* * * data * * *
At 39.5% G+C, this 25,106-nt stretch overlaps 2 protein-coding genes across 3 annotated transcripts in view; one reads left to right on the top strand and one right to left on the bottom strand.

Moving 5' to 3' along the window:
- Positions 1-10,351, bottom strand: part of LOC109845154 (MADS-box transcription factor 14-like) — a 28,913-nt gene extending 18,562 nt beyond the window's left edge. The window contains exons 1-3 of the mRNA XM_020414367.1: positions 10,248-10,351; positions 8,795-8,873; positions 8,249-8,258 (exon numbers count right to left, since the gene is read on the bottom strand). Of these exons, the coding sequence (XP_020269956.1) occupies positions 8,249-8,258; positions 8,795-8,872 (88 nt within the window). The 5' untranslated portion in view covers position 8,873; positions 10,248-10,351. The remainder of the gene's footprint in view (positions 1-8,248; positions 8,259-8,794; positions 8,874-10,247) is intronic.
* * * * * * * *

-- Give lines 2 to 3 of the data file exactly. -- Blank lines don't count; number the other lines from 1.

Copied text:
Moving 5' to 3' along the window:
- Positions 1-10,351, bottom strand: part of LOC109845154 (MADS-box transcription factor 14-like) — a 28,913-nt gene extending 18,562 nt beyond the window's left edge. The window contains exons 1-3 of the mRNA XM_020414367.1: positions 10,248-10,351; positions 8,795-8,873; positions 8,249-8,258 (exon numbers count right to left, since the gene is read on the bottom strand). Of these exons, the coding sequence (XP_020269956.1) occupies positions 8,249-8,258; positions 8,795-8,872 (88 nt within the window). The 5' untranslated portion in view covers position 8,873; positions 10,248-10,351. The remainder of the gene's footprint in view (positions 1-8,248; positions 8,259-8,794; positions 8,874-10,247) is intronic.